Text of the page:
"Poor care at the Royal Bolton Hospital"
About: Royal Bolton Hospital Royal Bolton Hospital Bolton BL4 0JR
Posted by Lostock (as ),
My 80 year old step mother was admitted to B4 on 22nd May 2008 because her blood pressure was extremely high and her stomach was very distended. She was admitted to a four bedded ward and the other three occupants were very old, very poorly ladies.
During her stay the following observations were made by myself and my step mother.
On at least 3 days the ladies were not washed at all and the beds were not made. On at least two days the ladies did not receive a drink mid morning.
My step mother had to have a commode at the side of her bed because of the strong diuretics she was on and, despite asking four times for toilet paper she received none. I went and got some myself at visiting time. The used commode was left by the side of the bed, uncovered all through visiting times even though my step mother had alerted nurses to the fact that it needed to be emptied. When she was more mobile she still had to use a bedpan in the toilets as her urine output had to be measured. On one occasion a cleaner threw it away and on two other occasions the used bedpans were left in the toilets for a full day.
On two occasions my step mother did not receive the full meal she had ordered.
The doctor had said that she had to be weighed every day. This did not happen every day even though one of her medications depended on her weight to be calculated correctly (according to a nurse).
Twice my step mother was woken in the night by a wandering, confused male patient standing in her ward, (quite frightening for bed bound old ladies) and had to call for the nurse.
I twice observed that a seriously ill patient was left on the commode for at least ten minutes after she had rung for assistance when she had finished. We also rang for her but it was still ten minutes before anyone came.
My step mother does not seem to have been informed in any detail what is wrong with her except that she has high blood pressure (which we already knew) and that they weren’t happy with her heart. If the staff thought that she would not understand any explanations (which is just not so) then I would have hoped that they would have asked to speak with me to explain the situation.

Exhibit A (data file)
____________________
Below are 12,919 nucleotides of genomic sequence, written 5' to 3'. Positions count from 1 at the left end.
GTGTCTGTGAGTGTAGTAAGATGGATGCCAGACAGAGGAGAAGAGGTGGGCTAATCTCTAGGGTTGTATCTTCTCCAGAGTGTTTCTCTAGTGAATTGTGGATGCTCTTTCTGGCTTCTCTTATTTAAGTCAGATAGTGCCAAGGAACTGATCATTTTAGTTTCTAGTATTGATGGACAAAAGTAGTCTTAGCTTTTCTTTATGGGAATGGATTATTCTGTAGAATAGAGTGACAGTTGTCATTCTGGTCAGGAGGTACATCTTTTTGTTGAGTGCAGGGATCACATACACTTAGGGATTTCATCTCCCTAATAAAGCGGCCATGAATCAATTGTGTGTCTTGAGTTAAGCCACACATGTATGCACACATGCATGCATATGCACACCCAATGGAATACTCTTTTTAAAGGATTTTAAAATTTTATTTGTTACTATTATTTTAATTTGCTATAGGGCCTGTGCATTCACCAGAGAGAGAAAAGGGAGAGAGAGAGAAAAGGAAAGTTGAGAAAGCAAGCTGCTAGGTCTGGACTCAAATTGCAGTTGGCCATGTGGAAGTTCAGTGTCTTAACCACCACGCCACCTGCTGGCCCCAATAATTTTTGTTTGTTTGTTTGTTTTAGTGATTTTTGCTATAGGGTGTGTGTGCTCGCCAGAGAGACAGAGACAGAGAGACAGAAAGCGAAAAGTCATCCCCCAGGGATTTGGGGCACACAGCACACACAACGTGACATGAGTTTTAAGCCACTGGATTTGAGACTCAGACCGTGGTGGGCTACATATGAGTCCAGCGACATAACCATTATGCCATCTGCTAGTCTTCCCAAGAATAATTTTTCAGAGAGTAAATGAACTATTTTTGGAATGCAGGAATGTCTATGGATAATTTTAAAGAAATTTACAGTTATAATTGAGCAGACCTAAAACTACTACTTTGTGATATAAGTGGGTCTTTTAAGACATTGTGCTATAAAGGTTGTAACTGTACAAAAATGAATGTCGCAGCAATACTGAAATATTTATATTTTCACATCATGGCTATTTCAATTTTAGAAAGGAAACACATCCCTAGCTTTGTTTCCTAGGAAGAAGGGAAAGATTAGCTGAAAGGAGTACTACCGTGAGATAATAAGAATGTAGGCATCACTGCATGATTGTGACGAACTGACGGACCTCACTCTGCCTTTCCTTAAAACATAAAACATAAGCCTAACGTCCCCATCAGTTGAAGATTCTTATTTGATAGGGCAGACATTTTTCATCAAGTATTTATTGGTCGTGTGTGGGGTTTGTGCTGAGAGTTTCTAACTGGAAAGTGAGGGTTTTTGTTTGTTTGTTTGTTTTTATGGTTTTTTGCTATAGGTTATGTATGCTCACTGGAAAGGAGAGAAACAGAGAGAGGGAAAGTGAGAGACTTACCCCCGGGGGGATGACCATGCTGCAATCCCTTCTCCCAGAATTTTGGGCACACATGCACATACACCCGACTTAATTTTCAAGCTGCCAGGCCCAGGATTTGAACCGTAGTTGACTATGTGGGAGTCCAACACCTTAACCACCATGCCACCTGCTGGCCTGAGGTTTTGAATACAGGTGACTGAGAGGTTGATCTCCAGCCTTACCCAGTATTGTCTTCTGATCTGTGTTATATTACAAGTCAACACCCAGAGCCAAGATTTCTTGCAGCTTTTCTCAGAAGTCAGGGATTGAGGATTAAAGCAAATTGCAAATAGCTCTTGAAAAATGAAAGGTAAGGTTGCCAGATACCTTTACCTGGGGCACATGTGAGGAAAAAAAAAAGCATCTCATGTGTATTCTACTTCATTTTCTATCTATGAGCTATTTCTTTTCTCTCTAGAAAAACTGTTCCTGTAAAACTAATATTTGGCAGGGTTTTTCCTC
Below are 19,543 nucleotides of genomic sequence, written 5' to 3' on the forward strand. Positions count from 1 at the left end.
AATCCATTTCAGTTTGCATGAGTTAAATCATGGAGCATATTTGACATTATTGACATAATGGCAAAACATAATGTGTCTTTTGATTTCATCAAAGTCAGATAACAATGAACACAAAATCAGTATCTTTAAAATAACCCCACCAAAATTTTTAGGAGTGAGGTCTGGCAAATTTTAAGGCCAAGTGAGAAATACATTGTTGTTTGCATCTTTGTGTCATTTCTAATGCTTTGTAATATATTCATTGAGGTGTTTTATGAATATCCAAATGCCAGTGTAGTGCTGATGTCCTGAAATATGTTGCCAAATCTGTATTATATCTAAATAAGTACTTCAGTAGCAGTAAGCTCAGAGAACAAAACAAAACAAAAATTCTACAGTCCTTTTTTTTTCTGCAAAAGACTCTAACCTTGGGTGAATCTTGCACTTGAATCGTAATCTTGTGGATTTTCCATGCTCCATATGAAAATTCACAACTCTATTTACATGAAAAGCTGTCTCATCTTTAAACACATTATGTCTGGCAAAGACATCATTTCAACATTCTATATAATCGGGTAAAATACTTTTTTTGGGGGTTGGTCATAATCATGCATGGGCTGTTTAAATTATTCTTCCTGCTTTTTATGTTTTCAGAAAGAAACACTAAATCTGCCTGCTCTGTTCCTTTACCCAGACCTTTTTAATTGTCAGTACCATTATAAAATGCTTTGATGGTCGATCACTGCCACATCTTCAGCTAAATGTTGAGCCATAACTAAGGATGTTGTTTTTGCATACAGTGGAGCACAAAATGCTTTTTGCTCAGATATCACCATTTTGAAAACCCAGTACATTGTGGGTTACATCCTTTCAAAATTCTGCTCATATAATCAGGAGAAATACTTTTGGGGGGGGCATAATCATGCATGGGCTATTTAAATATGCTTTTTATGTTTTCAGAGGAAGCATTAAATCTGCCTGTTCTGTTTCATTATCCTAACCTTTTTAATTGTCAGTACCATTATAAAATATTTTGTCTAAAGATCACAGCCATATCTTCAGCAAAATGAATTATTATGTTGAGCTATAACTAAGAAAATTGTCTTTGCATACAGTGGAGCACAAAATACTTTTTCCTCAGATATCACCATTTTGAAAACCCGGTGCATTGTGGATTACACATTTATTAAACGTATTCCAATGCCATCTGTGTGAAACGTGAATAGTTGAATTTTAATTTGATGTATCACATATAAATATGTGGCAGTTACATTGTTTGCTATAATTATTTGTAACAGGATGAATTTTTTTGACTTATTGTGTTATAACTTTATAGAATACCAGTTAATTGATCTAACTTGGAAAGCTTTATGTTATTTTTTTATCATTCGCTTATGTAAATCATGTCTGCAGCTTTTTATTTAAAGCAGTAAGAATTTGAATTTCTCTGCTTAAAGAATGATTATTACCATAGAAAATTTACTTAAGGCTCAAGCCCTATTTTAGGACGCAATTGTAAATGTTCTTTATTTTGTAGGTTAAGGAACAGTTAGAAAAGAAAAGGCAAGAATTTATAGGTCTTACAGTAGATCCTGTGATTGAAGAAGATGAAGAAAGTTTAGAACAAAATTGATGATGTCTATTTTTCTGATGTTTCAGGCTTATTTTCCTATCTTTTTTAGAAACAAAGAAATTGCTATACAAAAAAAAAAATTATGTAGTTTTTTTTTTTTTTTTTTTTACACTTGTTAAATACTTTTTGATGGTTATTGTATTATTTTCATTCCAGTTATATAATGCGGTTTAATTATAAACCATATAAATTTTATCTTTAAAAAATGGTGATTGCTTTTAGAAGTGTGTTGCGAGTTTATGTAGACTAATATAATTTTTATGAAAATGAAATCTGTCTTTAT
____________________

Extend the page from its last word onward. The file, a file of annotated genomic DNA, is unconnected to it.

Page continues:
My step mother was told that a social worker would come to see her before she was discharged. This did not happen and no-one checked with me that the home situation she was going back to was appropriate.
She was told she could go home circa 3.00pm on 3rd June and I went to collect her at around 5.20 pm. We then had to wait a further hour and a half for her medication to come from the pharmacy. During this time she had been waiting in a joyless “discharge room” getting more exhausted and distressed. The staff were apologetic but said that it was the system and it was just the way it is.
My step mother felt too vulnerable to make any complaints to the nurses and asked that I did not say anything until she had been discharged.
I would also like to make the observation that when my father was in Hope Hospital, Salford, visitors had to wash their hands with hot, soapy water and then use the antiseptic alcohol rub on their hands. This was not optional. A nurse policed the system and you did not gain access to the ward until you had done this. If you had to leave the ward for any reason you went through the whole thing again before you were allowed back in. At the Royal Bolton it is optional whether to use the alcohol rub or not and indeed many visitors and employees (porters, clerks, pharmacy assistants) do not use the system. My father made good progress at the Hope Hospital but was then sent back to the Royal Bolton where he later died. He was found to have contracted MRSA whilst in there. Need I say more?